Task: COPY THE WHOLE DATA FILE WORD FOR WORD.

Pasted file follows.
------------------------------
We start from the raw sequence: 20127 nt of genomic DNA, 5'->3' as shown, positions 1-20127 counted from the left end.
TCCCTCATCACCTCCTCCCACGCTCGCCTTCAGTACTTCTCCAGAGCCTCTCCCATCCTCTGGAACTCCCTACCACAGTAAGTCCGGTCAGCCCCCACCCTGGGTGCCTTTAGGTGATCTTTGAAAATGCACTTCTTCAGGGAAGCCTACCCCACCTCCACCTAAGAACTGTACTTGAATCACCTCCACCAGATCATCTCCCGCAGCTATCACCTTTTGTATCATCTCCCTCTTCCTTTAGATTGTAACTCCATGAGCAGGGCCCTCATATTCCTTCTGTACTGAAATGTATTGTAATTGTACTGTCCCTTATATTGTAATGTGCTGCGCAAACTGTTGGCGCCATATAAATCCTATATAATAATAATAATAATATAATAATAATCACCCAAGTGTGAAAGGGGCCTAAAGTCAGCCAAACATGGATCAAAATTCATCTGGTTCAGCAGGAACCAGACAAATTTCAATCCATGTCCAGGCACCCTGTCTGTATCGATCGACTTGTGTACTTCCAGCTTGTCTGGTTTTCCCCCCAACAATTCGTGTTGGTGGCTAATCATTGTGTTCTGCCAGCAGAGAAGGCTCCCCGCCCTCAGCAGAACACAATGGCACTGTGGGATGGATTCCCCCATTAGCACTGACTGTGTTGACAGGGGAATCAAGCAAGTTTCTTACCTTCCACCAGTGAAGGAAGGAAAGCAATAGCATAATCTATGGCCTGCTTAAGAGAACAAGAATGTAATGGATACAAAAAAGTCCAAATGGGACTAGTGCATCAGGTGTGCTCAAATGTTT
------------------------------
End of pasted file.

We start from the raw sequence: 20127 nt of genomic DNA, 5'->3' as shown, positions 1-20127 counted from the left end.
TCCCTCATCACCTCCTCCCACGCTCGCCTTCAGTACTTCTCCAGAGCCTCTCCCATCCTCTGGAACTCCCTACCACAGTAAGTCCGGTCAGCCCCCACCCTGGGTGCCTTTAGGTGATCTTTGAAAATGCACTTCTTCAGGGAAGCCTACCCCACCTCCACCTAAGAACTGTACTTGAATCACCTCCACCAGATCATCTCCCGCAGCTATCACCTTTTGTATCATCTCCCTCTTCCTTTAGATTGTAACTCCATGAGCAGGGCCCTCATATTCCTTCTGTACTGAAATGTATTGTAATTGTACTGTCCCTTATATTGTAATGTGCTGCGCAAACTGTTGGCGCCATATAAATCCTATATAATAATAATAATAATATAATAATAATCACCCAAGTGTGAAAGGGGCCTAAAGTCAGCCAAACATGGATCAAAATTCATCTGGTTCAGCAGGAACCAGACAAATTTCAATCCATGTCCAGGCACCCTGTCTGTATCGATCGACTTGTGTACTTCCAGCTTGTCTGGTTTTCCCCCCAACAATTCGTGTTGGTGGCTAATCATTGTGTTCTGCCAGCAGAGAAGGCTCCCCGCCCTCAGCAGAACACAATGGCACTGTGGGATGGATTCCCCCATTAGCACTGACTGTGTTGACAGGGGAATCAAGCAAGTTTCTTACCTTCCACCAGTGAAGGAAGGAAAGCAATAGCATAATCTATGGCCTGCTTAAGAGAACAAGAATGTAATGGATACAAAAAAGTCCAAATGGGACTAGTGCATCAGGTGTGCTCAAATGTTT